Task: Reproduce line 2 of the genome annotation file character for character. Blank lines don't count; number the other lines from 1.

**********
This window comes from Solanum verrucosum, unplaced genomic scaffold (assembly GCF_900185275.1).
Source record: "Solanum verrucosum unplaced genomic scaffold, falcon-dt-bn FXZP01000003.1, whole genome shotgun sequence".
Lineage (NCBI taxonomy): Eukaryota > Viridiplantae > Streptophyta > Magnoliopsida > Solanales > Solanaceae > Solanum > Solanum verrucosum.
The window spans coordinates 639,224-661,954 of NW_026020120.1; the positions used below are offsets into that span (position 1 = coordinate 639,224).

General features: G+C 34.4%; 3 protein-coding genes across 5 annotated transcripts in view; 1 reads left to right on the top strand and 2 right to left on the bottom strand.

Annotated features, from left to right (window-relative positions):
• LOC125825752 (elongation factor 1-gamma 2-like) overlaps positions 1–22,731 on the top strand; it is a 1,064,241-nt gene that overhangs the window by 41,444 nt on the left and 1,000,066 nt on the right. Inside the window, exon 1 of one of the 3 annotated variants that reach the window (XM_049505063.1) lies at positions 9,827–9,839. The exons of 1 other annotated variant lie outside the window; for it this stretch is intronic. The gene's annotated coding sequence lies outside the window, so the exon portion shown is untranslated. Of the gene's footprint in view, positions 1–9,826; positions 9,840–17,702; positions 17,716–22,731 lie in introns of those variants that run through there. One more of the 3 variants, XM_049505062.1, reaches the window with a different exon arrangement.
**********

Source record: "Solanum verrucosum unplaced genomic scaffold, falcon-dt-bn FXZP01000003.1, whole genome shotgun sequence".